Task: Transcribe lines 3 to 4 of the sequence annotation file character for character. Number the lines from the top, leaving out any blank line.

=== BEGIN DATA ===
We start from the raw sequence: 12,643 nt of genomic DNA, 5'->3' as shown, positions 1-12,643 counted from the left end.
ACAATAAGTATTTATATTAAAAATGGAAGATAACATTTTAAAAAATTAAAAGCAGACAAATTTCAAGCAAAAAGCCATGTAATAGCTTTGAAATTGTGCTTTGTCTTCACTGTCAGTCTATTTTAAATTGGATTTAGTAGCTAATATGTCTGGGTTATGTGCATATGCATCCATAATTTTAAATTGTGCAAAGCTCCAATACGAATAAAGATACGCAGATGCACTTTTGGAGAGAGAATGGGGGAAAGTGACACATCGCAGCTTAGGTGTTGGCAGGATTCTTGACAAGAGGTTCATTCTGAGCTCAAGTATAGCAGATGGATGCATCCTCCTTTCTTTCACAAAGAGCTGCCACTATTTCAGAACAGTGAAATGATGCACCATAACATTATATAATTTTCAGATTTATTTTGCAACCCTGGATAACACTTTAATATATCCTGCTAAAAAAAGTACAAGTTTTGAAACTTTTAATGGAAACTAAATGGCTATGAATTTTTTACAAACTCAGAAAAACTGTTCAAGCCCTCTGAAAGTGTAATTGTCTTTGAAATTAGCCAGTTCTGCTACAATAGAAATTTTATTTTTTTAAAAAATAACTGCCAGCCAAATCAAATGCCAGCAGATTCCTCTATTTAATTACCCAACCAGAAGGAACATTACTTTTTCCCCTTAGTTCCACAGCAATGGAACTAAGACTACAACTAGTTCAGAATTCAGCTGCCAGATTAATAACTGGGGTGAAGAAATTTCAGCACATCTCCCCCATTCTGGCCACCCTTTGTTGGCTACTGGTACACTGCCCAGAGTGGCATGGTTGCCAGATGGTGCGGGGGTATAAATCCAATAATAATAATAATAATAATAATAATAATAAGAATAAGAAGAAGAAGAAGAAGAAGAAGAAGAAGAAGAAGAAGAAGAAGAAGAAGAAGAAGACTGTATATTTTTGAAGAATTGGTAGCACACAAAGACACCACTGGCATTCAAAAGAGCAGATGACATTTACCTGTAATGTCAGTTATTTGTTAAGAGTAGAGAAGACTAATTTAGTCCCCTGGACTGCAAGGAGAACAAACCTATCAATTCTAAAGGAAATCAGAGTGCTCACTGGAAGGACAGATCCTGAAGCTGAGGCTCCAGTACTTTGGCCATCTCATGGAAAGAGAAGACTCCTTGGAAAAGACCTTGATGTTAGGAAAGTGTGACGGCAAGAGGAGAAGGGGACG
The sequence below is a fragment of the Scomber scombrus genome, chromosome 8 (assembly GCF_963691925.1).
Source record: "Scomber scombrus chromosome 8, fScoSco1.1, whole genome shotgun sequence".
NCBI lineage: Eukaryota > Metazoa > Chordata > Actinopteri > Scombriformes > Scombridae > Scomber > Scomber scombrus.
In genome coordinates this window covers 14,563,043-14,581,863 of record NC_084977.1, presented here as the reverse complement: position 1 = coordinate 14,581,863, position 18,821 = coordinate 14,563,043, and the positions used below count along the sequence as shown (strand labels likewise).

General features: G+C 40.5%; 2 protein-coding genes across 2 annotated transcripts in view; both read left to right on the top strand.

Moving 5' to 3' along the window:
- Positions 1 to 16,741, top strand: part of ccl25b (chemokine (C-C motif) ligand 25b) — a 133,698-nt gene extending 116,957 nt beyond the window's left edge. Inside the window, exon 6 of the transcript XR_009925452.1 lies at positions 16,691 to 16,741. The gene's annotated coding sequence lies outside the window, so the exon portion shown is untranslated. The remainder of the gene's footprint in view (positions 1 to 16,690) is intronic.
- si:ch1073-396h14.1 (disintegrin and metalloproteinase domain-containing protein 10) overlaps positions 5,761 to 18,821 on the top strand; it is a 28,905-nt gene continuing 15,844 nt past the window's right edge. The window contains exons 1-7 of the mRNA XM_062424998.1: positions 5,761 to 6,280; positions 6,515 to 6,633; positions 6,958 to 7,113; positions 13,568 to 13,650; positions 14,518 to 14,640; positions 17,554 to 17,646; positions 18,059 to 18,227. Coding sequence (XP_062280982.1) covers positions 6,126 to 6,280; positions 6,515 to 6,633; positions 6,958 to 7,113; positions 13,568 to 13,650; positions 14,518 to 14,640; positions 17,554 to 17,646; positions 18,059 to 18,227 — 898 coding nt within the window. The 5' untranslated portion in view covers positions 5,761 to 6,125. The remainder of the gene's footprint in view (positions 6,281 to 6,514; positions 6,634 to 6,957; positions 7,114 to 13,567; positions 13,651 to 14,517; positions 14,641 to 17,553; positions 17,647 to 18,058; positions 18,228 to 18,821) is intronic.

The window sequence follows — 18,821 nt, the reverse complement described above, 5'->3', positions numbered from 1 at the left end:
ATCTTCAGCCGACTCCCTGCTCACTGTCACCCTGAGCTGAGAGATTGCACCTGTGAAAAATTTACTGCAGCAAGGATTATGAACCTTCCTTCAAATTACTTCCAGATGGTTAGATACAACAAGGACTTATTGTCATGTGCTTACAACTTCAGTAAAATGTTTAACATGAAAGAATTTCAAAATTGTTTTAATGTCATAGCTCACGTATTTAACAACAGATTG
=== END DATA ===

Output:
The sequence below is a fragment of the Scomber scombrus genome, chromosome 8 (assembly GCF_963691925.1).
Source record: "Scomber scombrus chromosome 8, fScoSco1.1, whole genome shotgun sequence".